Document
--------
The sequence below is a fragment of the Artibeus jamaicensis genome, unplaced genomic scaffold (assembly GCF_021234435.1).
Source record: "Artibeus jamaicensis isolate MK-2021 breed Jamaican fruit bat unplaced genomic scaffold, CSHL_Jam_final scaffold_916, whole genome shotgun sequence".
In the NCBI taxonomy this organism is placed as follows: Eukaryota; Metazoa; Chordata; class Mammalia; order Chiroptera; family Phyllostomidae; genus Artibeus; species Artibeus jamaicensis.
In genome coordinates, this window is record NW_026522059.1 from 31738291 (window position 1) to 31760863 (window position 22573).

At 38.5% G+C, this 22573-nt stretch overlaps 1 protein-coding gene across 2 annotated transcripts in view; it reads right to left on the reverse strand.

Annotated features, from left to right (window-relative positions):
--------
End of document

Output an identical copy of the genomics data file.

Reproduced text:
The sequence below is a fragment of the Artibeus jamaicensis genome, unplaced genomic scaffold (assembly GCF_021234435.1).
Source record: "Artibeus jamaicensis isolate MK-2021 breed Jamaican fruit bat unplaced genomic scaffold, CSHL_Jam_final scaffold_916, whole genome shotgun sequence".
In the NCBI taxonomy this organism is placed as follows: Eukaryota; Metazoa; Chordata; class Mammalia; order Chiroptera; family Phyllostomidae; genus Artibeus; species Artibeus jamaicensis.
In genome coordinates, this window is record NW_026522059.1 from 31738291 (window position 1) to 31760863 (window position 22573).

At 38.5% G+C, this 22573-nt stretch overlaps 1 protein-coding gene across 2 annotated transcripts in view; it reads right to left on the reverse strand.

Annotated features, from left to right (window-relative positions):